1. Whether the chancellor's judgments holding Appellants in direct criminal contempt should be reversed, because the chancellor failed to recuse himself where he initiated, prosecuted, and adjudicated the criminal contempt proceedings.

2. Whether the judgments holding Appellants in direct criminal contempt should be reversed, because the alleged contemptuous conduct occurred outside the presence of the court, and Appellants were not given notice of the criminal nature of the proceedings and served with summonses.

LAW AND ANALYSIS

I. Standard of Review

¶ 5. We apply a de novo standard when reviewing procedural issues raising questions of law. See Kumar v. Loper, 80 So.3d 808, 812 (Miss.2012) (“On questions of law, appellate courts use a de novo standard of review.”) (citation omitted).

II. The chancellor violated Appellants' due-process rights by failing to recuse himself from the proceedings for constructive criminal contempt and failing to provide appellants notice of the criminal nature of the charges.

¶ 6. The State concedes that these cases involved neither civil contempt nor direct criminal contempt, but that, instead, the proceedings were for constructive criminal contempt. Thus, Appellants were entitled to due-process protections. Accordingly, the chancellor was required to recuse himself from the proceedings and to issue summonses giving Appellants notice of the criminal contempt charges against them. See In re Smith, 926 So.2d 878, 888 (Miss.2006) (“The citing judge must recuse himself from conducting the [constructive] contempt proceedings involving the charges.”) (emphasis added) (citation omitted); Premeaux v. Smith, 569 So.2d 681, 684 (Miss.1990) ( “defendant must be afforded minimum due process rights” and “[d]ue process includes notice to the alleged contemnor that she was being considered for criminal contempt.”) (citation omitted).

¶ 7. Appellants' argument, the State's concession, and the record convince us that the proceedings were for criminal contempt, not civil contempt. This Court has provided that:

[i]n classifying a finding of contempt as civil or criminal, this Court focuses on the purpose for which the power was exercised. On appeal, the trial court's classification is not conclusive. Thus, the determination should focus on the character of the sanction itself and not the intent of the court imposing the sanction.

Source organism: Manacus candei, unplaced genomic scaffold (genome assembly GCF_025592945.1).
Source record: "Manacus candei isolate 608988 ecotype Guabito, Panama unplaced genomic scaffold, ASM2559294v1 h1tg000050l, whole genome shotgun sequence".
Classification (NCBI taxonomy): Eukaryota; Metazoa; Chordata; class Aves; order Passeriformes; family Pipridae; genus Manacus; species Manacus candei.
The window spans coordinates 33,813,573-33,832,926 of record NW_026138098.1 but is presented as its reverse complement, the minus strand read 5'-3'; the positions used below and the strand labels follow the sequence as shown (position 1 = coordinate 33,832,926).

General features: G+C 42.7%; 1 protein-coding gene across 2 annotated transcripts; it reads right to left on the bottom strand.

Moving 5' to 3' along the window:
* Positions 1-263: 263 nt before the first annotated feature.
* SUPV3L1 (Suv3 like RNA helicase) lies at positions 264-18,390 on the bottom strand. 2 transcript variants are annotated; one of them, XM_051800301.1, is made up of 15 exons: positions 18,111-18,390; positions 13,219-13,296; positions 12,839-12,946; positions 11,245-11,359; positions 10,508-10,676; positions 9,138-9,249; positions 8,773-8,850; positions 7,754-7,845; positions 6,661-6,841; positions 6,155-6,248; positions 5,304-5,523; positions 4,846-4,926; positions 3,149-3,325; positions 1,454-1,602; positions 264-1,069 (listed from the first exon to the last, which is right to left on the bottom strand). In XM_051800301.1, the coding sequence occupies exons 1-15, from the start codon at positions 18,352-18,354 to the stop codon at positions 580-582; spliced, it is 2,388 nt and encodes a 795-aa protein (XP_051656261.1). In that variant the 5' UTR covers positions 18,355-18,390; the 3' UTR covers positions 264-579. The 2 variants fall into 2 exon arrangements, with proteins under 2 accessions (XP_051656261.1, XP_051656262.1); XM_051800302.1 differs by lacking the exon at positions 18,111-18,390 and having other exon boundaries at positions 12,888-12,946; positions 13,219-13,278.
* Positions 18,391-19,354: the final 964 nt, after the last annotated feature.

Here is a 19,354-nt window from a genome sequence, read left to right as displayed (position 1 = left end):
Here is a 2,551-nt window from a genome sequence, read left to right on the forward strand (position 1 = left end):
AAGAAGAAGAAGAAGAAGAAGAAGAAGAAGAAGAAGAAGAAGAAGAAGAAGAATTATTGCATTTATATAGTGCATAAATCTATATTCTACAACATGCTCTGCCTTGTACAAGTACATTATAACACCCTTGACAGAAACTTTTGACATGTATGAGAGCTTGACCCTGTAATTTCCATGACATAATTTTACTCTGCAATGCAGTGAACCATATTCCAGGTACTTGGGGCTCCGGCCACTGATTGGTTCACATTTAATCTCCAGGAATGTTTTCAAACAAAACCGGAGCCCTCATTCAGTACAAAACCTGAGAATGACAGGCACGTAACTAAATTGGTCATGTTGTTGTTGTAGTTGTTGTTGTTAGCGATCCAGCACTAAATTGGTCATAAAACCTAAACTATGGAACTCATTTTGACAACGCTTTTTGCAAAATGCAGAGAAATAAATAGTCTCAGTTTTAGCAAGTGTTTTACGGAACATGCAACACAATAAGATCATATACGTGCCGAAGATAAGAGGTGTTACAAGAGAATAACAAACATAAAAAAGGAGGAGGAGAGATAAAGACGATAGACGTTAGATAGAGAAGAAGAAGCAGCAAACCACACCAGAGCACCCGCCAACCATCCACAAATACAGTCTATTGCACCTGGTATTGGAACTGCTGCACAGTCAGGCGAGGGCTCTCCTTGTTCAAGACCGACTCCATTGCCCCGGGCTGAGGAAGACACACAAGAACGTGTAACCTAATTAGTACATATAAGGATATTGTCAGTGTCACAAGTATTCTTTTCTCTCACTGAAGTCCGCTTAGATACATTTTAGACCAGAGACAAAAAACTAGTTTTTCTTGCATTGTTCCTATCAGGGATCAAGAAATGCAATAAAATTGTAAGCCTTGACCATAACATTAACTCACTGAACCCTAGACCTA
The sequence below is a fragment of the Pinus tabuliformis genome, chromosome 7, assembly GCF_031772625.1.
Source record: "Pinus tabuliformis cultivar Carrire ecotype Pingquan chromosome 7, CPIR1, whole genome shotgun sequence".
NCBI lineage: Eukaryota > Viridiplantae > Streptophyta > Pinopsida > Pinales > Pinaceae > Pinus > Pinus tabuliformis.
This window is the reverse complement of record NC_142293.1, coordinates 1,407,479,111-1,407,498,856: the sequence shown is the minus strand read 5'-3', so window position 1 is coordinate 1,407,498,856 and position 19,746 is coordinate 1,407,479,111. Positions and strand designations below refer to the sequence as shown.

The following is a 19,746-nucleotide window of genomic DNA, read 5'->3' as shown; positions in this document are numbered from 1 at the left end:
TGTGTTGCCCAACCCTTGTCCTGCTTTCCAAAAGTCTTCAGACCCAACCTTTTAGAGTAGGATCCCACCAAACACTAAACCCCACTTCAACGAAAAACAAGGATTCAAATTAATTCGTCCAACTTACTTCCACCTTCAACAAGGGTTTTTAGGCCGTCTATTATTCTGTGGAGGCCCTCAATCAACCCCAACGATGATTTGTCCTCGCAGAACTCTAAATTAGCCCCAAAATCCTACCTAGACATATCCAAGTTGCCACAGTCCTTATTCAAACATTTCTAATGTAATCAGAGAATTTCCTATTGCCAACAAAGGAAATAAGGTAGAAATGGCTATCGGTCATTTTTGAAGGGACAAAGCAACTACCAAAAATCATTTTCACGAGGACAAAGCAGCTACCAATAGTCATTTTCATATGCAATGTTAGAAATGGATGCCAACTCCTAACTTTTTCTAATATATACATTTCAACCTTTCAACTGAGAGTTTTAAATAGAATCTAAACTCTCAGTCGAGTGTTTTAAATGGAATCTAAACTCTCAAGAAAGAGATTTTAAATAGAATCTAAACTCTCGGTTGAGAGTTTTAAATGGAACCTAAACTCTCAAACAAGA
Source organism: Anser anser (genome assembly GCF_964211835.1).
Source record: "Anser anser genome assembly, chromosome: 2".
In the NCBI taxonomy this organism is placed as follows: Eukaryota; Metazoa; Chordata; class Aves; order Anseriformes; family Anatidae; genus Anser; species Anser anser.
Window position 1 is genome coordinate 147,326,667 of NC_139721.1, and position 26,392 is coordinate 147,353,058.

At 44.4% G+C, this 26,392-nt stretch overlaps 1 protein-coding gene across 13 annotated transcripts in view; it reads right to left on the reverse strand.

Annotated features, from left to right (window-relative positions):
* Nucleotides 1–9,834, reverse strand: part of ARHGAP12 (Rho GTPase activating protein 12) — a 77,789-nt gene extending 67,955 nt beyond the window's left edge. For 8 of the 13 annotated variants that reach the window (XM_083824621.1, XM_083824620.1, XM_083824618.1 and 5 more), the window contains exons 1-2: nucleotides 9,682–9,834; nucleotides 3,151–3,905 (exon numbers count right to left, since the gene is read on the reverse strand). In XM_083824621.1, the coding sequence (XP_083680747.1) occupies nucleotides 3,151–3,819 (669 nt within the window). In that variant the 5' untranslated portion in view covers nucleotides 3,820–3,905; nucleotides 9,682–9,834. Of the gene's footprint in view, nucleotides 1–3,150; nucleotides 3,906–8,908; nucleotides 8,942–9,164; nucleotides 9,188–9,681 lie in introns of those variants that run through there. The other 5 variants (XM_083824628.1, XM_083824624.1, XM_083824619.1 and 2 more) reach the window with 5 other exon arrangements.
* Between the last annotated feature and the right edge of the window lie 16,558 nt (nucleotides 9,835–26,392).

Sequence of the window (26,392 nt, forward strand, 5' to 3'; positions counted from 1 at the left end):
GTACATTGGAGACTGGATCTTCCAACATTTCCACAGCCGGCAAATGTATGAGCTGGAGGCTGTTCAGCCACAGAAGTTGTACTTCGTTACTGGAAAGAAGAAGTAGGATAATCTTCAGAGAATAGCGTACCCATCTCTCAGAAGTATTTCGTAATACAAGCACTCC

Cooper Tire & Rubber Co. v. McGill, 890 So.2d 859, 867–68 (Miss.2004) (emphasis in original) (citations omitted). “The purpose of civil contempt is to compel compliance with the court's orders, admonitions, and instructions, while the purpose of criminal contempt is to punish.” Graves v. State, 66 So.3d 148, 151 (Miss.2011) (citations omitted). The chancellor did not hold Appellants in contempt to compel compliance with an order, admonition, or instruction, but rather as punishment for alleged past offenses-failure to serve process personally and their signing and notarizing of proof-of-service affidavits without the notary being physically present to witness the signatures.

¶ 8. The proceedings were for constructive (indirect) criminal contempt, “that is, for acts that—in whole or in part—occurred outside the presence of the judge[,]” not for direct criminal contempt, and, therefore, Appellants were entitled to due-process protections. Graves, 66 So.3d at 153. “A direct criminal contempt is one which takes place in the very presence of the judge making all the elements of the offense personal knowledge.” Varvaris v. State, 512 So.2d 886, 887–88 (Miss.1987) (emphasis added) (citation omitted). This Court has provided that:

[d]irect criminal contempt involves words spoken or actions committed in the presence of the court that are calculated to embarrass or prevent the orderly administration of justice. Punishment for direct contempt may be meted out instantly by the judge in whose presence the offensive conduct was committed